The look on my face must be horrified because he laughs and slips out. "They're not bad, actually. I think it's a little early for meeting the parents, though, don't you?"
"Yeah. I'll call you? Tonight, maybe?" I want to kiss him again, but the openness makes me too nervous. Kissing him here, in the daylight, is something I can't do.
I try not to let myself want it too badly.
Danny tucks a piece of black hair behind his ear. "Tonight would be good. And by the way, Adam, if you wanted a song written about you, all you had to do was ask." He waggles his brows and lopes up the drive to the front door. I sit there contemplating what he's just said, trying to figure out what it means, until it hits me.
The song. I grab the Mayday Parade case from where he left it on the seat and read the track list on the back of the album. I make a satisfied noise when I come to the title I want, and then I pop the CD from its case and push it into the player.
If you wanted a song written about you, all you had to do was ask.
"Where have you been?"
I pause in the doorway of the kitchen. My mother stands in front of me, hands on her hips. Her boyfriend, Jefferson, crinkles the day's newspaper loudly. Aunt Bailey is nowhere to be seen.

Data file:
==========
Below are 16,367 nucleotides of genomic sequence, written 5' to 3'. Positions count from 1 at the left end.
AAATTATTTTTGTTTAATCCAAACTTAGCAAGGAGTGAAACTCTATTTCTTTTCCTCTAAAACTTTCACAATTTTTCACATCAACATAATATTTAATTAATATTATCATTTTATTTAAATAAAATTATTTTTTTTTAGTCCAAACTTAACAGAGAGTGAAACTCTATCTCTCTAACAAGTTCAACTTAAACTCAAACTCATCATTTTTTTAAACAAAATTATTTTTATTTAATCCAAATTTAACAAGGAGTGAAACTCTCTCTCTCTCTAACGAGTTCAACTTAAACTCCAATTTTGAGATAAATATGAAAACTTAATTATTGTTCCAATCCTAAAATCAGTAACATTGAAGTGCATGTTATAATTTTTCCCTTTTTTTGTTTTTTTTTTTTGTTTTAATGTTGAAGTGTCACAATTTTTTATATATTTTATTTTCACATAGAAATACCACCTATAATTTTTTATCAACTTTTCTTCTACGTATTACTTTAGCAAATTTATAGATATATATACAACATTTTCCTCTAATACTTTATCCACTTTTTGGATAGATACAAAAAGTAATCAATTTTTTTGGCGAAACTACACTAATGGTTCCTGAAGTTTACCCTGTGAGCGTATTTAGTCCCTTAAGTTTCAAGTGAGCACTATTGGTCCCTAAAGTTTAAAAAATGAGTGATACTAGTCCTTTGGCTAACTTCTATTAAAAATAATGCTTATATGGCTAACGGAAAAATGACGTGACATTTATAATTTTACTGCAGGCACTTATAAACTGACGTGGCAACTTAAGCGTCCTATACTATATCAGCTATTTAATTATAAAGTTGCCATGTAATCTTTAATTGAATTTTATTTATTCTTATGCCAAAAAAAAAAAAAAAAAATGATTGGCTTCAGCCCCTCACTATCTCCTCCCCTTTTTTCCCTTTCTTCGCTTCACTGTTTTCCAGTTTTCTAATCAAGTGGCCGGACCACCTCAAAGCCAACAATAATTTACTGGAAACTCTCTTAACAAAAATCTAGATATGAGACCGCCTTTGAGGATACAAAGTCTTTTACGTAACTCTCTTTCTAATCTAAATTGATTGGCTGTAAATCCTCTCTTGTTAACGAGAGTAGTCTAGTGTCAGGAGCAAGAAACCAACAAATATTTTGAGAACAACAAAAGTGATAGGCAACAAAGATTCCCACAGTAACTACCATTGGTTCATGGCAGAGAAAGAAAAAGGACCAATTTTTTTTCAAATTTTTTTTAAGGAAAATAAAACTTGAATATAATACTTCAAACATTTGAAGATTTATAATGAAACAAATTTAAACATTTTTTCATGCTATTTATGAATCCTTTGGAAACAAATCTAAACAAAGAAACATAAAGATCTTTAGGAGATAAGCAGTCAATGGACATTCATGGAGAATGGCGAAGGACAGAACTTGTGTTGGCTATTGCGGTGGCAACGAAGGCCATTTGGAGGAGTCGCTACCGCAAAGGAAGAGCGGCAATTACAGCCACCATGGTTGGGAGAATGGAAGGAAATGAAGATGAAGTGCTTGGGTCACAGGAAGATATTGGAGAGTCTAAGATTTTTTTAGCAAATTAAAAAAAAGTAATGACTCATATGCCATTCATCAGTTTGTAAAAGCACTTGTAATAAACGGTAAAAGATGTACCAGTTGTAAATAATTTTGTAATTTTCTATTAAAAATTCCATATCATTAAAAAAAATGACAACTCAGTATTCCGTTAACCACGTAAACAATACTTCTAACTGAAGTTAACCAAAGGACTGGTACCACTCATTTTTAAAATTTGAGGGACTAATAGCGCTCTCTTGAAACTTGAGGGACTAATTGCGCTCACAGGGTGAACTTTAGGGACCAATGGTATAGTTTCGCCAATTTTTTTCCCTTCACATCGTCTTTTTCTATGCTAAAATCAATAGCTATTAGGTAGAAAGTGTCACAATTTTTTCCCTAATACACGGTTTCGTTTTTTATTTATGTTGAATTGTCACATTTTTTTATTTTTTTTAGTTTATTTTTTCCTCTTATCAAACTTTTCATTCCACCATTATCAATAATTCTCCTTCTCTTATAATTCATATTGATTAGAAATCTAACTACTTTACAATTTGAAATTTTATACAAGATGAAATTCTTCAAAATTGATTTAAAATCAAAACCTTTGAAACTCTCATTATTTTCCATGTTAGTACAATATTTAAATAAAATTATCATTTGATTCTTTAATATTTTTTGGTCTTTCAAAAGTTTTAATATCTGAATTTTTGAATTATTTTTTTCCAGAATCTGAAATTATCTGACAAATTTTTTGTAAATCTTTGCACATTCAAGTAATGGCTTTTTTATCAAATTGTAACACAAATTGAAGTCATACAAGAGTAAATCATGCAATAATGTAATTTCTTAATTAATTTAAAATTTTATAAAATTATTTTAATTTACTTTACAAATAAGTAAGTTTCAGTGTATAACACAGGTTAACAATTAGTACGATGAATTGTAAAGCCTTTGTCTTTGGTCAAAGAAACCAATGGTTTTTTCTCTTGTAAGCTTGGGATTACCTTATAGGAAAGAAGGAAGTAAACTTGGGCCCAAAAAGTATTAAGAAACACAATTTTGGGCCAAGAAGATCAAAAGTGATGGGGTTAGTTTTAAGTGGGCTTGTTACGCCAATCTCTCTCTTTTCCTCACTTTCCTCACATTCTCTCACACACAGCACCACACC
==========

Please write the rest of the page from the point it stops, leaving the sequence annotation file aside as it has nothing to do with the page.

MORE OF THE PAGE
I jab a thumb over my shoulder and come up with a half-lie. "I went to breakfast with some friends."
"Don't you think you've seen them enough?" she snaps. "You were out until two in the morning last night, Adam. Your curfew is midnight. Is this how you always act? The minute I leave, every rule I've set in place is just thrown out the window?"
I consider telling her that Aunt Bailey and I generally do the exact opposite of whatever she says but decide against it. Instead, I remain silent, glaring at her from my place in the doorway.